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Tudors, Stuarts, and the English Civil War

Tudors, Stuarts, and the English Civil War. Objectives. Describe the relations between Tudor monarchs and Parliament. Analyze how clashes between the Stuarts and Parliament ushered in a century of revolution.

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Tudors, Stuarts, and the English Civil War

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  1. Tudors, Stuarts, and the English Civil War

  2. Objectives • Describe the relations between Tudor monarchs and Parliament. • Analyze how clashes between the Stuarts and Parliament ushered in a century of revolution. • Understand how the English Civil War and the development of the Commonwealth led to the Glorious Revolution. • Explain the development of English constitutional government.

  3. Terms and People • James I – the first Stuart monarch, who repeatedly clashed with Parliament • dissenters – Protestants who differed with the Church of England • Puritans – a group of dissenters who sought to “purify” the church of Catholic practices • Charles I– a Stuart monarch who inherited the throne in 1625 and dissolved Parliament, and then fought the English Civil War against it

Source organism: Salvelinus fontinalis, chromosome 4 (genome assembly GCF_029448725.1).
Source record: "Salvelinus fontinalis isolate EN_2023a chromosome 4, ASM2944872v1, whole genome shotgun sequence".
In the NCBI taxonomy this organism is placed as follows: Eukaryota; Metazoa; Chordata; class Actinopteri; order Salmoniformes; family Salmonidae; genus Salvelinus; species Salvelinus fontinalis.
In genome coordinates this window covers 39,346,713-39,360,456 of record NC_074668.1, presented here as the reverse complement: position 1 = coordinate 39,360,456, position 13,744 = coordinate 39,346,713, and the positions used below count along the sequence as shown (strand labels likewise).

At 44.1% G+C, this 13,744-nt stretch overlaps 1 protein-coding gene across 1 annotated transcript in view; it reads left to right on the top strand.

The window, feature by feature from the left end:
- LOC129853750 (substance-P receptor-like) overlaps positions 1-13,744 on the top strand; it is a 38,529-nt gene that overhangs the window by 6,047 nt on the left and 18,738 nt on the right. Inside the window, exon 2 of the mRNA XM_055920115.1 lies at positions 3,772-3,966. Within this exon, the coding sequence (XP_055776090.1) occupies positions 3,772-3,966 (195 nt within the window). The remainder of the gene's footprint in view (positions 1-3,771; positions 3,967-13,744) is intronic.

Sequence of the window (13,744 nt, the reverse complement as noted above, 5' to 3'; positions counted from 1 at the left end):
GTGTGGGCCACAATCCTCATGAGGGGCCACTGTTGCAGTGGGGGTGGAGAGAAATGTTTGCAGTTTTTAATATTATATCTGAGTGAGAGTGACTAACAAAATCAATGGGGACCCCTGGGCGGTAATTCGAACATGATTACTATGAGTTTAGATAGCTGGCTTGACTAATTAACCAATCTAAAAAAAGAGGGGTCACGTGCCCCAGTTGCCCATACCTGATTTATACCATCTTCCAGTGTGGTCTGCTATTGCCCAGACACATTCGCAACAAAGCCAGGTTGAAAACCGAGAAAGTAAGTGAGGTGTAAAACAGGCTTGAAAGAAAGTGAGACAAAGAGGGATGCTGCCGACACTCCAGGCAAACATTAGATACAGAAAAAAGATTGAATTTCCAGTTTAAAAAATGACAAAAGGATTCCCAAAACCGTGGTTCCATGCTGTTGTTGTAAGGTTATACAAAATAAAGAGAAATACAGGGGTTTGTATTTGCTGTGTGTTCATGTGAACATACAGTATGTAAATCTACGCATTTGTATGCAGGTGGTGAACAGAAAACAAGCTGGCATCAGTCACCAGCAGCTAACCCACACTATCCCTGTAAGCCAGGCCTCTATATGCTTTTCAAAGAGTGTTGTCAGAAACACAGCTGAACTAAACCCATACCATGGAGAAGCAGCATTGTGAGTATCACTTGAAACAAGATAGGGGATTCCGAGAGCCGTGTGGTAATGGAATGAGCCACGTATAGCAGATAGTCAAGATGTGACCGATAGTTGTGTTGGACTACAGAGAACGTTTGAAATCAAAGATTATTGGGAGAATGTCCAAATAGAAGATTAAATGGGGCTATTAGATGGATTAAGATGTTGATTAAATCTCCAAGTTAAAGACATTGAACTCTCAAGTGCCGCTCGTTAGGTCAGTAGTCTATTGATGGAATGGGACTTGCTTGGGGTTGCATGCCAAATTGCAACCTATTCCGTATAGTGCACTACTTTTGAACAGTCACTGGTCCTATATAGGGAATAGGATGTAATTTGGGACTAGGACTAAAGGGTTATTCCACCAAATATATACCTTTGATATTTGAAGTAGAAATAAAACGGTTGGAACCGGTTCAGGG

4. How did the British Parliament assert its rights against royal claims to absolute power in the 1600s? England took a different path than France did in the 1600s. Though English rulers attempted to increase their authority, Parliament expanded its own influence.

  5. Tudor monarchs Henry VIII and Elizabeth I worked with Parliament to rule England. Both sought approval from Parliament, even as they worked to control it. As a result, Parliament became accustomed to being consulted. In fact, Elizabeth’s skill at handling Parliament helped make her a popular ruler, who came to be known as “Good Queen Bess.”

  6. Harmony between the monarchy and Parliament ended with the Stuarts. Elizabeth died childless. The throne went to James Stuart, king of Scotland. James Iclashed with Parliament. Though he promised to rule by English custom, he tried to assert divine right.

  7. James was finally forced to call Parliament when he needed money. • However, when Parliament wanted to discuss foreign policy before voting funds, he dissolved Parliament and collected taxes on his own. • James also clashed withdissenters, especially Puritans, who wanted to “purify” the church. Like his father, he behaved like an absolute monarch and dissolved Parliament in 1629. His son Charles I inherited the throne in 1625.

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